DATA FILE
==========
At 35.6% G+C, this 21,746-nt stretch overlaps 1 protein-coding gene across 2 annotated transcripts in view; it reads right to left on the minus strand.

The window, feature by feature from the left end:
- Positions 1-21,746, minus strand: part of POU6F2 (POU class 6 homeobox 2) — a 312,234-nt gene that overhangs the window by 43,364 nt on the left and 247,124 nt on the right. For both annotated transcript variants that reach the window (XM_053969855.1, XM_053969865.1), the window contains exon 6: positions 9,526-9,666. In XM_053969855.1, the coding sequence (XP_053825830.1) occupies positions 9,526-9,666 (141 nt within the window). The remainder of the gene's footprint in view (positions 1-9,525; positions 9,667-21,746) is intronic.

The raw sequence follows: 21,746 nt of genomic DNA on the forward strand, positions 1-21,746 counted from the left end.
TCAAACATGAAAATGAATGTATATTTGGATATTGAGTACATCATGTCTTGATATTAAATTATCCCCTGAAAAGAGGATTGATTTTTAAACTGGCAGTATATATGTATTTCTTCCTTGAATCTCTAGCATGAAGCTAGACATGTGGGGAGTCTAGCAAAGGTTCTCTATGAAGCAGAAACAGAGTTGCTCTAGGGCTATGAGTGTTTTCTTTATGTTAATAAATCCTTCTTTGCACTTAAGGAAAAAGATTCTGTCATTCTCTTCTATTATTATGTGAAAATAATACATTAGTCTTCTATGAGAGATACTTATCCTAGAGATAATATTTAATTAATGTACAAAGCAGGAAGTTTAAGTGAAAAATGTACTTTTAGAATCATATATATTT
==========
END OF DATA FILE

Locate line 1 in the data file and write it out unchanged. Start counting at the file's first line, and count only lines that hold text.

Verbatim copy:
At 35.6% G+C, this 21,746-nt stretch overlaps 1 protein-coding gene across 2 annotated transcripts in view; it reads right to left on the minus strand.